Big Sky Resort Tax updates
g Sky Resort Tax updates Flatiron, County subcommittee, and uptick in Fire Dept. calls
The board members and staff for the Resort Tax sat down for their monthly meeting on Wednesday, Feb. 9, to discuss projects in the community, upcoming developments like Flatiron, and the new Gallatin Canyon Water and Sewer District.
The Resort Tax, which started in 1992, is a 4% tax on all luxury goods and services not essential to life in Big Sky. It was created as a way to deal with the increased pressure on services and infrastructure from tourism; many mountain towns across the West use a similar model. Over 800 businesses are required to pay the tax in the Big Sky Resort Area District (BSRAD).
The Resort Tax team is made up of four staff and five board members. Board members serve a four year term and must live within the Big Sky Resort Area District. Daniel Bierschwale is the executive director and Sarah Bletcha is the chair of the board.
Other board members include Ciara Wolfe, Steve Johnson, Kevin Germain and Grace Young.
Below is a series of updates on topics discussed at the Feb. 9 BSRAD meeting that are of interest to Madison County:
Representative Chris Leonard of Middle Fork Properties, LLC presented a 10-minute PowerPoint to the BSRAD board about the Flatiron development project proposed near the base of Thunderwolf chair lift and Lone Moose Meadows.
“My goal is to make sure we are out in the community, that people know what we are doing, that we are making ourselves available,” said Leonard.
This 530-acre project is a proposed community in Gallatin and Madison counties between Big Sky Resort and Big Sky Town Center.
The property was purchased in 2019 and already approved for development by both counties, according to Leonard. The Flatiron team, led by Bozeman realtor Michael Schreiner of Middle Fork Properties LLC, assembled a group of international professionals to design the master plan.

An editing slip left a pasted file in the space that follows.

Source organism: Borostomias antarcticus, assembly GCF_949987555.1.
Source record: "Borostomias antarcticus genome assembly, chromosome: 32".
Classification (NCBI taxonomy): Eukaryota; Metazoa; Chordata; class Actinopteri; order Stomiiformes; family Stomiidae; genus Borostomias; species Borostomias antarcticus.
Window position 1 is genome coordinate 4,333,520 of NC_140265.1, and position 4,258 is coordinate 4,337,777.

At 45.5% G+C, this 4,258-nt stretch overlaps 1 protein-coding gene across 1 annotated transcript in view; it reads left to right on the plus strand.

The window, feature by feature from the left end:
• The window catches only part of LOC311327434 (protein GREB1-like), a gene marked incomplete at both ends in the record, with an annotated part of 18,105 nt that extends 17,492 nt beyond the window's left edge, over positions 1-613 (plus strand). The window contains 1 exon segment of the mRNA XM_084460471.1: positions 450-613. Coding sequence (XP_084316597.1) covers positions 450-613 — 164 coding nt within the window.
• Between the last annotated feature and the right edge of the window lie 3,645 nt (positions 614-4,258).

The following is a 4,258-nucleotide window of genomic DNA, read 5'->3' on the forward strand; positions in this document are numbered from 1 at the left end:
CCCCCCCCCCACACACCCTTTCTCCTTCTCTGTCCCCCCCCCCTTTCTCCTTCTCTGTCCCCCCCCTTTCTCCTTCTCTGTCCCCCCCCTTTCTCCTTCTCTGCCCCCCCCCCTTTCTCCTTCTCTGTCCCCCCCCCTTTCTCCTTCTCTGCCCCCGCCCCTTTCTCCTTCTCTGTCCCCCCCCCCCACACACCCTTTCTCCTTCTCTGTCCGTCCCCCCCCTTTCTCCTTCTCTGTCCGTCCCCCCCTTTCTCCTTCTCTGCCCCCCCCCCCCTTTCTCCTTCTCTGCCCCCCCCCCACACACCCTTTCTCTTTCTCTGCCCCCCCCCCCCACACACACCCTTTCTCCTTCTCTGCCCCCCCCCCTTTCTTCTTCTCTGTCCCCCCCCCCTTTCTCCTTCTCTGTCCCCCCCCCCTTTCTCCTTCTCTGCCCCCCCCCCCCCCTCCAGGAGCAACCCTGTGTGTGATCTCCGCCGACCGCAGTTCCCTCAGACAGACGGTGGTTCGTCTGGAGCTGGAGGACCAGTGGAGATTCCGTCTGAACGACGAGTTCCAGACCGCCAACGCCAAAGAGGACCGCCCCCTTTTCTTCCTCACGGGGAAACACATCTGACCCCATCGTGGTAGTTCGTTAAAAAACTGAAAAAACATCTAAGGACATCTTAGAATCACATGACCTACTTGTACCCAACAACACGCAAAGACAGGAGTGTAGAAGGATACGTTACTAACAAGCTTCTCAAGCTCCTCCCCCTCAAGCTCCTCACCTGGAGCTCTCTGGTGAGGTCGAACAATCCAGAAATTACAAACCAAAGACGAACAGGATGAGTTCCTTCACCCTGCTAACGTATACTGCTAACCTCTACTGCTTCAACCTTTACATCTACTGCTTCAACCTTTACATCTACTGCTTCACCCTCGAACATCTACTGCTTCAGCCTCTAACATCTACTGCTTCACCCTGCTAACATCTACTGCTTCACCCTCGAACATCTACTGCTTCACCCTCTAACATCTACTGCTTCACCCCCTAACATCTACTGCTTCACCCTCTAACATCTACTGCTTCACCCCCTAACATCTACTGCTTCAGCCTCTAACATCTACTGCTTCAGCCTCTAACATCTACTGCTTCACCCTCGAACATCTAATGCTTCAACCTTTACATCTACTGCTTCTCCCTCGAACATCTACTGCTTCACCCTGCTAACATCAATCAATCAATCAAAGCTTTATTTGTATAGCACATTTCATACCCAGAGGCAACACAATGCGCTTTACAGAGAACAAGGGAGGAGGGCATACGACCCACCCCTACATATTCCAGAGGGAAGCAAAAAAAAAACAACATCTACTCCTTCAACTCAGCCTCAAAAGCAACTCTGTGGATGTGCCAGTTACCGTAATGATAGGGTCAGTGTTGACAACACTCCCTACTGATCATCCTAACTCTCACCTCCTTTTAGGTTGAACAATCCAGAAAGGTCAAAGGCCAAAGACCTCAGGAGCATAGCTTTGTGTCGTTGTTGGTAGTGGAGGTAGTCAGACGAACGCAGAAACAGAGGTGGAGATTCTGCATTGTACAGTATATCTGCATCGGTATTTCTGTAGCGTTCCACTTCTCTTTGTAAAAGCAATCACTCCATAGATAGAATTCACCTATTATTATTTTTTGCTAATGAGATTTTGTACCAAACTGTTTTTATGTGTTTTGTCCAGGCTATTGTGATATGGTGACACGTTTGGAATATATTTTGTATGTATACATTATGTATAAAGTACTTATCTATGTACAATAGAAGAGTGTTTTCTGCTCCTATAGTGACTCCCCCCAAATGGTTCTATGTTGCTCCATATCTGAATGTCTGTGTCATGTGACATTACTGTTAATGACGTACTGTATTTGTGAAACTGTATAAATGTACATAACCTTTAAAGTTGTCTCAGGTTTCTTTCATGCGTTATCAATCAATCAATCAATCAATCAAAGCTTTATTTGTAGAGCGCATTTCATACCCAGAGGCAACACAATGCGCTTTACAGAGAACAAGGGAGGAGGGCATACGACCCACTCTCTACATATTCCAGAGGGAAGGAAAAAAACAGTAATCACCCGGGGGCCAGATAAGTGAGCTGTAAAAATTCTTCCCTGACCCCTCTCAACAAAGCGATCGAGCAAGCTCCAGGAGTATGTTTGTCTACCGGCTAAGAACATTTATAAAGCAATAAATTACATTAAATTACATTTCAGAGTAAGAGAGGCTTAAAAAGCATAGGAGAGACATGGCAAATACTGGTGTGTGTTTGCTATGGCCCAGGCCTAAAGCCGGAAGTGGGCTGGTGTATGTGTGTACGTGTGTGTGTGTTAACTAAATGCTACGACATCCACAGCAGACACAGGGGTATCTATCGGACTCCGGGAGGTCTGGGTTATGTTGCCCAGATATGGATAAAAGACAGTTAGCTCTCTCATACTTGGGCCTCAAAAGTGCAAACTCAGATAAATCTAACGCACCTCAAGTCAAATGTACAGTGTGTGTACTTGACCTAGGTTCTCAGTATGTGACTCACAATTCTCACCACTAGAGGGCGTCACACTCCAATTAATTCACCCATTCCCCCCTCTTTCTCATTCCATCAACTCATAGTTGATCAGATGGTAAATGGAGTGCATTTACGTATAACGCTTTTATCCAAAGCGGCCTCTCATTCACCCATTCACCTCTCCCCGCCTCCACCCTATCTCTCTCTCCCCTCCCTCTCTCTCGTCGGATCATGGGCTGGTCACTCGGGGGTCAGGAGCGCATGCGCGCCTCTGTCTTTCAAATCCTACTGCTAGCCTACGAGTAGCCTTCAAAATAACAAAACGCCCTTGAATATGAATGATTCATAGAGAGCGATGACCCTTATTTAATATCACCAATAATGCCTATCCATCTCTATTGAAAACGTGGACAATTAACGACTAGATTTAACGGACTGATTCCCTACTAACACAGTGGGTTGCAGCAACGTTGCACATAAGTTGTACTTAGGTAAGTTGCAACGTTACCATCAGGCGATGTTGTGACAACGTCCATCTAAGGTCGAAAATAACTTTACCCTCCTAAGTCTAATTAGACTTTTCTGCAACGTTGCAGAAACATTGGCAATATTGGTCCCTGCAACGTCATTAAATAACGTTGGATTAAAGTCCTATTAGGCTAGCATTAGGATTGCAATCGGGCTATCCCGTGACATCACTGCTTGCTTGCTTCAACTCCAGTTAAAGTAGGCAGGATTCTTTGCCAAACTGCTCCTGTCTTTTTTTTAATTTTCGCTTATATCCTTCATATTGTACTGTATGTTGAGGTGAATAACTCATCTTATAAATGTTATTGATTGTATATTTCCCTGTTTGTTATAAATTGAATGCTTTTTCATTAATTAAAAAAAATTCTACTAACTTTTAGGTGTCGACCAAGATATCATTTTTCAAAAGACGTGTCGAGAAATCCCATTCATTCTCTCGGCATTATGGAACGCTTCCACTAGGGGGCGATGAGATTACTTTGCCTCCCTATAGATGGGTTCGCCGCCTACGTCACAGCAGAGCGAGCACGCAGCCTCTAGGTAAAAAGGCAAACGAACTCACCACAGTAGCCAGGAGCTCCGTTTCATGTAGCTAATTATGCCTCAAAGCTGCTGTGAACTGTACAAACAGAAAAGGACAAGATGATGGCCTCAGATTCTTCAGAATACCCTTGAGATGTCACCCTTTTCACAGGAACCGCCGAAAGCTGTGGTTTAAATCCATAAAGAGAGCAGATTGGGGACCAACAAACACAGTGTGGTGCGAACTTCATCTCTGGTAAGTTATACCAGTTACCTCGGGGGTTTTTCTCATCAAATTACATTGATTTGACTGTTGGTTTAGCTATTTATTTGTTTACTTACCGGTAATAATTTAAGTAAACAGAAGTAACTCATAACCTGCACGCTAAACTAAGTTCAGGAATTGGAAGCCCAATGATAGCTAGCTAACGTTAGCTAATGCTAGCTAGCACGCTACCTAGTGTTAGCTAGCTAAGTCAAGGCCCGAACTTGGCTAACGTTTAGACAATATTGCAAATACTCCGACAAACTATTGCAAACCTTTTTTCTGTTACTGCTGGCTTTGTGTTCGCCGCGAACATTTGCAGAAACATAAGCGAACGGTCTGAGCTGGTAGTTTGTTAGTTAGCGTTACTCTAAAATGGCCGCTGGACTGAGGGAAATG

The development plans to build over 900 beds for workforce housing, create a mountain community open to the public, and maintain 75% open space on the property.
As part of the original development, the Flatiron property contains a few potential water sources. They do not own the water rights yet, but they hope to offer the water to the Big Sky community.
Flatiron’s specialists believe they have access to more water than the development needs based on hydraulic studies, according to White. The project is unlikely to go forward unless it can connect to the BSWSD.
“There is the Lone Moose condominiums,” explained Leonard while looking at a photograph. “We are basically the land surrounding that.” Flatiron would add another 24 subdivisions to the property.
Middle Fork Properties LLC is actively seeking capital partners for the project development for Flatiron, explained Leonard.
“We believe that the best way to make sure that the right plan for this property was to have this plan approved with all the conditions that are attached to it, so that regardless of who ends up making decisions on this project long term, the plan that the counties have approved, would be what is in place,” said Leonard.
Gallatin County Planning Board approved the project in December with 66 conditions. The Madison County Planning Board will decide whether or not to approve the development proposal on Feb. 28 at 6 p.m. in Virginia City.
The BSRAD staff are meeting monthly with commissioner Scott McFarland of Gallatin County and the new commissioner for Madison County, John Heckler, to figure out how funding should work for certain critical entities in Big Sky like public safety and transportation.
BIG SKY FIRE DEPARTMENT
Chief Greg Megaard of the Big Sky Fire Department presented to the BSRAD board as part of a new initiative to get updates from important local entities in Big Sky.
“It was our busiest year in demand for services for emergency response. For the first year, Big Sky fire broke over 1,000 emergency calls. We actually ended up with 1187 calls for 2021,” said Megaard.
The fire department started to staff station two—up near Big Sky Resort—24/7 for the first time to address the increased call load and cut down on response time.
Megaard also discussed local wildfire protection projects, like the camera on top of Lone Peak, to increase awareness about the danger of wildfire for the Big Sky community. The chief hopes to get a second camera up on Cinnamon Ridge and said the Yellowstone Club also plans to purchase another camera.